Simon Wood

Covid, lockdown and the economics of valuing lives

The government is facing some difficult calculations

Covid, lockdown and the economics of valuing lives
(Photo by DANIEL LEAL-OLIVAS/AFP via Getty Images)
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How much should we pay to save life? The question is often viewed as distasteful: you can’t put a price on human life. But resources are finite. Even if the only purpose of life was to prolong it for as long as possible, there would be limits to healthcare affordability. So if resources are limited, how can their application be made fairly? And how can this logic be applied in a pandemic?

One element when establishing a fair method is to consider life years saved rather than lives saved. This recognises that someone of my age (55), who has already enjoyed two-thirds of his likely life span, should be a lower priority for treatment than a child who has had barely a tenth of theirs. A vampire society might sacrifice the young to prolong the lives of the old, but most of us would reject this, whatever our age. Counting life years also acknowledges that life-saving is always temporary; that medicine is really about prolonging life.

Every government has a way of deciding when a life-saving intervention is too expensive. The UK has the National Institute for Health and Care Excellence, which considers the life years saved (quality adjusted, but we can neglect that here) when approving NHS treatments. Broadly speaking, Nice approves interventions if the ‘cost per life year saved’ is below £20,000 to £30,000. This consistent approach is a second element of fairness. If, for example, treatment were allowed that cost £40,000 per life year saved for one person while denying two others treatment that cost £20,000 per life year, then that would effectively be buying life for one person by denying it to two others.

So how do the various measures used to fight Covid-19 compare to the usual Nice threshold? A precise answer is not possible, but a rough figure is. Shutting down entire sections of the economy devastated tax revenue, and the government borrowed money not just to fill the gap but to increase public spending. This has risen by £135 billion this year alone, according to the Office for Budget Responsibility, which estimates that the national debt will grow to be £550 billion higher than was predicted at the start of the year. Obviously, this figure ignores effects on the economy not mitigated by government action, so true costs will be higher.

But let’s be cautious about the costs of lockdown and its associated measures and let’s be optimistic about what those lockdown measures achieved. The Department of Health and Social Care’s estimate of the life that might have been lost without such Covid-related expenditure is about three million life years. On this basis, the Covid measures cost just over £180,000 per life year.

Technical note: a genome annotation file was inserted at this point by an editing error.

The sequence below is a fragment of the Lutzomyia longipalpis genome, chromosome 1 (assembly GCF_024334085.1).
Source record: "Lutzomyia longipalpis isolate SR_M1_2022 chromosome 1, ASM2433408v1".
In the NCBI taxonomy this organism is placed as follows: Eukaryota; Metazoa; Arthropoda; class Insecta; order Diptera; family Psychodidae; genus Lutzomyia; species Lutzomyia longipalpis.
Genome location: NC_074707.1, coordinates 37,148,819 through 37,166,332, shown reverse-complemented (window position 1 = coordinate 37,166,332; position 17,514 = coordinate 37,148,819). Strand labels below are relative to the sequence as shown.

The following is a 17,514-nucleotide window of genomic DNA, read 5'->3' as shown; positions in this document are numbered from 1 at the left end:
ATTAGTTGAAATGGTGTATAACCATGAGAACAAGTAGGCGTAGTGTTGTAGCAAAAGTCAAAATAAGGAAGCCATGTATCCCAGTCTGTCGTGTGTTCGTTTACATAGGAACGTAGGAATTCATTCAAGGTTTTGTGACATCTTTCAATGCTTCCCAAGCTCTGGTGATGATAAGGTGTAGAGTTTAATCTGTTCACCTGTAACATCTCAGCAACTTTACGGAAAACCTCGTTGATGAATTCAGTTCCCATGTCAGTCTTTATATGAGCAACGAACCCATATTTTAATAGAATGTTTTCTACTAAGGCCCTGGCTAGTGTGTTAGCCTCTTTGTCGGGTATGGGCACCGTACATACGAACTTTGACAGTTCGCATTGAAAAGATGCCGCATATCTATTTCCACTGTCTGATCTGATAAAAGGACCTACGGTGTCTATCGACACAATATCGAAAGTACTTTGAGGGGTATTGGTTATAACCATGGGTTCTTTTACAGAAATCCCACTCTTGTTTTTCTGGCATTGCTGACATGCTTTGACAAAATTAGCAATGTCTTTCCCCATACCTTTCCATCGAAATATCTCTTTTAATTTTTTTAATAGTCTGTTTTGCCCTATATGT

These costs would be in line with the usual Nice threshold only if we had faced a 20 million life year loss. That would have required a disease as deadly as the 1918 influenza, which, barring the possibility of future lethal mutation, Covid-19 is not. Meanwhile, the usual Nice threshold remains for other conditions. Just a few months ago, funding for Dupixent, a drug proven effective at cutting asthma attacks, was rejected for regular NHS funding on the grounds that it was too expensive. So are we effectively saying that each Covid-19 victim is more worthy of saving than six or seven victims of other diseases?

Some may think that this is really just another ‘money vs life’ argument, or that there is no way to prevent substantial future life loss from non-Covid causes with the resources devoted to the pandemic. But the figures for life loss associated with economic deprivation alone suggest otherwise.

Before the current economic shock, the gap in life expectancy between the richer and poorer segments of British society amounted to some 200 million life years lost for the current UK population, which is somewhere around 70 times what Covid might have caused. Even the firmest believer in laissez-faire would have to concede that some percentage of that loss is preventable by relatively low-cost government intervention: smarter welfare, community support, etc. The 2010 Marmot report into health in-equality strongly implies that the percentage is quite high. What we spend now to save life from Covid-19 is obviously not being spent to prevent this other life loss.

As the country begins its social and economic recovery, it could be that welfare spending will surge to minimise the harm inflicted by the pandemic and care for those suffering depression and other illnesses that are associated with recessions. But it’s also possible that we may hear, once again, talk about ‘hard choices’ to be made by the Chancellor, the need to balance the books. More interventions to help with the effects of job insecurity, long-term unemployment and educational damage caused by lockdown might be judged too expensive. It might not be long before the normal rules of fiscal gravity (and the value of lives) are applied again. We could find out that the current approach taken to fight the virus — to spend as much as it takes — is not applied to help the hundreds of thousands of its indirect victims. Then the idea of a trade-off might seem more tangible than it does now.

At the start of the pandemic there was arguably no time for such calculations. But as we face what is described as a second wave, it is surely time to give more attention to the indirect effects of lockdown, the inevitable trade-offs, and how best to act in a way that saves the most life from all causes.